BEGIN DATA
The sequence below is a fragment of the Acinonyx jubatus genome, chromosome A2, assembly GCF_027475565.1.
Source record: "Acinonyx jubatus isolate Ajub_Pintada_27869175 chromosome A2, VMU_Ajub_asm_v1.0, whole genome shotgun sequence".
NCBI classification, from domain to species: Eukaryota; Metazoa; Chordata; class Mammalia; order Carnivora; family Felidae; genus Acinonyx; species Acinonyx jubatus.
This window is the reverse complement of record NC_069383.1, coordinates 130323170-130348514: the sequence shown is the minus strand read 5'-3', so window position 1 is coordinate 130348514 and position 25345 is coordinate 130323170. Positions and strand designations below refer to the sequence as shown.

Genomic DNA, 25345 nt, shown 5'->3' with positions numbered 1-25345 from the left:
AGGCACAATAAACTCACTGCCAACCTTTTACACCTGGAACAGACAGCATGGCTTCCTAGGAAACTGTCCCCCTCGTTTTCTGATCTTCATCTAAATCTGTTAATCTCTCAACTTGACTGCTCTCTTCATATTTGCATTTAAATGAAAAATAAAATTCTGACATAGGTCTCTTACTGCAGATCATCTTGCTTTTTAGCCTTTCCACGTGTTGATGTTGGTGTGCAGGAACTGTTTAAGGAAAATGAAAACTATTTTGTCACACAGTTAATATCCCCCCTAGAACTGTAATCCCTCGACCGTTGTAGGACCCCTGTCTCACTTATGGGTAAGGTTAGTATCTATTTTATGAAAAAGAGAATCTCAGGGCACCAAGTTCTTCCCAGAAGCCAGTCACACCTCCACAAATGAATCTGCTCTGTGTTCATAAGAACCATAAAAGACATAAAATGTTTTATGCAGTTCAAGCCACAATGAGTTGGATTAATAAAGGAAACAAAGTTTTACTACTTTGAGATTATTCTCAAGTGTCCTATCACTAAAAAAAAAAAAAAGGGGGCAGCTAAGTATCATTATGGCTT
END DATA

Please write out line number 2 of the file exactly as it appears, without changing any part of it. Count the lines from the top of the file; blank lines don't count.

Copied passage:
Source record: "Acinonyx jubatus isolate Ajub_Pintada_27869175 chromosome A2, VMU_Ajub_asm_v1.0, whole genome shotgun sequence".